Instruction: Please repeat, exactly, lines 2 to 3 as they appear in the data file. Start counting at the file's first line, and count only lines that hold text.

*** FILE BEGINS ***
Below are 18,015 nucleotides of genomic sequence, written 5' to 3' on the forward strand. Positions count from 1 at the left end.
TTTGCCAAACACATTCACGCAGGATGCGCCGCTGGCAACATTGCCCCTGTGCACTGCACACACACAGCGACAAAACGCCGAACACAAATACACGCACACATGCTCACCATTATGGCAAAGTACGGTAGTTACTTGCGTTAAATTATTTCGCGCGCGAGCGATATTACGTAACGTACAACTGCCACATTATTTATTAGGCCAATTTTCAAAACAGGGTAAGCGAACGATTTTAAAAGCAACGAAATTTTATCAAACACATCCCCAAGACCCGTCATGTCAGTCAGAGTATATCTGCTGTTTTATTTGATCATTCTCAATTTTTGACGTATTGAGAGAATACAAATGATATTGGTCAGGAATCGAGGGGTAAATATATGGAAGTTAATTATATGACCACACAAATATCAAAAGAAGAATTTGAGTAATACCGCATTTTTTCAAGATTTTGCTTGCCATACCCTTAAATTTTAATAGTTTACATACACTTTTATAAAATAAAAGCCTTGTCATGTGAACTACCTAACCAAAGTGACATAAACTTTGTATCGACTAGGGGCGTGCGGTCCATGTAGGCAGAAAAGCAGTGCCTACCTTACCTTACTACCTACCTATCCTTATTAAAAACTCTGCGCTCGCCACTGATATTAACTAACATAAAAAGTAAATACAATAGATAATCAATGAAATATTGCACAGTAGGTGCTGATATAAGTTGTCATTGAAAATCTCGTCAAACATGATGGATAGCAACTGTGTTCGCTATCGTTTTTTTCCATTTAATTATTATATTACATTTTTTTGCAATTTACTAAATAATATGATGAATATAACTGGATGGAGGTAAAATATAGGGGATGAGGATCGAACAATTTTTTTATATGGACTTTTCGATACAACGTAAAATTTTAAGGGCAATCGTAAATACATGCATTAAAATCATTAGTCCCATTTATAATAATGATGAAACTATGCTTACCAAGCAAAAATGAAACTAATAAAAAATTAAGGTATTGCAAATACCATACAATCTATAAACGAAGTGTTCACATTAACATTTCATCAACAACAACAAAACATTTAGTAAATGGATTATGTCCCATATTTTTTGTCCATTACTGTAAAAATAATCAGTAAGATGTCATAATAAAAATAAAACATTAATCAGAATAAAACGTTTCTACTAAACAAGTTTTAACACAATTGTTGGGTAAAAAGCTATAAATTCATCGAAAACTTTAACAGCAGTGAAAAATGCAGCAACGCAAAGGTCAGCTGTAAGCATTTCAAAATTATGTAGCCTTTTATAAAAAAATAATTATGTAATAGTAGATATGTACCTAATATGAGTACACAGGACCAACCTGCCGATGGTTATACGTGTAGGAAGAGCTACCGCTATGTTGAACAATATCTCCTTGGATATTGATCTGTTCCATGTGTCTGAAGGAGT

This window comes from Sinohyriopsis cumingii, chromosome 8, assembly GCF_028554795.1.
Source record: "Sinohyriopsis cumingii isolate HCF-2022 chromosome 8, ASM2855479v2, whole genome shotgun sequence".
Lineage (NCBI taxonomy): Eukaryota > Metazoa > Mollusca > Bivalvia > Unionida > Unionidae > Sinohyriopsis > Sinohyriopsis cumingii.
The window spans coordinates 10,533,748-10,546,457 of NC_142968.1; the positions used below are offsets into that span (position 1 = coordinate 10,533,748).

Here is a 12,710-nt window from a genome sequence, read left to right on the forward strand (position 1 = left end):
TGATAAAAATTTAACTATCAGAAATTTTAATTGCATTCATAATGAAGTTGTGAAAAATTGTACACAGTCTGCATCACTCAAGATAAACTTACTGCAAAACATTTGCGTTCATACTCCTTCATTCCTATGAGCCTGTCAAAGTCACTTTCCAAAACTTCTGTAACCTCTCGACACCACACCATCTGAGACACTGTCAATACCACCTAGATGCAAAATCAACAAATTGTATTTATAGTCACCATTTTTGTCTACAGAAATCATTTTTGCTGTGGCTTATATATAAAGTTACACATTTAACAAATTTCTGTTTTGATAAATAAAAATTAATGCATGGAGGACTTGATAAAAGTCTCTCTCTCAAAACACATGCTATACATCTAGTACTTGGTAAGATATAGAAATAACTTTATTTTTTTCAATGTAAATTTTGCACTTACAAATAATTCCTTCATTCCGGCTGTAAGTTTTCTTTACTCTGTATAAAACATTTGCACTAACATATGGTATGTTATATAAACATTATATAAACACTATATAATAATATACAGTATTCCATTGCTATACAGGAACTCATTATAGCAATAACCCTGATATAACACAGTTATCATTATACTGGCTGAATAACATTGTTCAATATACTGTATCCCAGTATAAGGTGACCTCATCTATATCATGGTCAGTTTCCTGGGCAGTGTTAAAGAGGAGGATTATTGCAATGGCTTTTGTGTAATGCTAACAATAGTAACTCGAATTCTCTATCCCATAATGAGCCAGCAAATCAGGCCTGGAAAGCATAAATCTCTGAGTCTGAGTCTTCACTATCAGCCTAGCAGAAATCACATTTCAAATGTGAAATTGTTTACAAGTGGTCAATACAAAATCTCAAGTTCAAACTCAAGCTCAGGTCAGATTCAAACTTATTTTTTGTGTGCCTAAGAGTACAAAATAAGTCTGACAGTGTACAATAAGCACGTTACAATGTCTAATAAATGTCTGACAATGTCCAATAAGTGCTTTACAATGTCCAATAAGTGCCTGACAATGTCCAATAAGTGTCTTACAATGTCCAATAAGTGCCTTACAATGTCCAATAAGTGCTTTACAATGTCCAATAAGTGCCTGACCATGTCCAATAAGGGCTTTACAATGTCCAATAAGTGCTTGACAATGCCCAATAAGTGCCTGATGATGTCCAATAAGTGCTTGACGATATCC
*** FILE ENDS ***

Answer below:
TTTGCCAAACACATTCACGCAGGATGCGCCGCTGGCAACATTGCCCCTGTGCACTGCACACACACAGCGACAAAACGCCGAACACAAATACACGCACACATGCTCACCATTATGGCAAAGTACGGTAGTTACTTGCGTTAAATTATTTCGCGCGCGAGCGATATTACGTAACGTACAACTGCCACATTATTTATTAGGCCAATTTTCAAAACAGGGTAAGCGAACGATTTTAAAAGCAACGAAATTTTATCAAACACATCCCCAAGACCCGTCATGTCAGTCAGAGTATATCTGCTGTTTTATTTGATCATTCTCAATTTTTGACGTATTGAGAGAATACAAATGATATTGGTCAGGAATCGAGGGGTAAATATATGGAAGTTAATTATATGACCACACAAATATCAAAAGAAGAATTTGAGTAATACCGCATTTTTTCAAGATTTTGCTTGCCATACCCTTAAATTTTAATAGTTTACATACACTTTTATAAAATAAAAGCCTTGTCATGTGAACTACCTAACCAAAGTGACATAAACTTTGTATCGACTAGGGGCGTGCGGTCCATGTAGGCAGAAAAGCAGTGCCTACCTTACCTTACTACCTACCTATCCTTATTAAAAACTCTGCGCTCGCCACTGATATTAACTAACATAAAAAGTAAATACAATAGATAATCAATGAAATATTGCACAGTAGGTGCTGATATAAGTTGTCATTGAAAATCTCGTCAAACATGATGGATAGCAACTGTGTTCGCTATCGTTTTTTTCCATTTAATTATTATATTACATTTTTTTGCAATTTACTAAATAATATGATGAATATAACTGGATGGAGGTAAAATATAGGGGATGAGGATCGAACAATTTTTTTATATGGACTTTTCGATACAACGTAAAATTTTAAGGGCAATCGTAAATACATGCATTAAAATCATTAGTCCCATTTATAATAATGATGAAACTATGCTTACCAAGCAAAAATGAAACTAATAAAAAATTAAGGTATTGCAAATACCATACAATCTATAAACGAAGTGTTCACATTAACATTTCATCAACAACAACAAAACATTTAGTAAATGGATTATGTCCCATATTTTTTGTCCATTACTGTAAAAATAATCAGTAAGATGTCATAATAAAAATAAAACATTAATCAGAATAAAACGTTTCTACTAAACAAGTTTTAACACAATTGTTGGGTAAAAAGCTATAAATTCATCGAAAACTTTAACAGCAGTGAAAAATGCAGCAACGCAAAGGTCAGCTGTAAGCATTTCAAAATTATGTAGCCTTTTATAAAAAAATAATTATGTAATAGTAGATATGTACCTAATATGAGTACACAGGACCAACCTGCCGATGGTTATACGTGTAGGAAGAGCTACCGCTATGTTGAACAATATCTCCTTGGATATTGATCTGTTCCATGTGTCTGAAGGAGT

This window comes from Sinohyriopsis cumingii, chromosome 8, assembly GCF_028554795.1.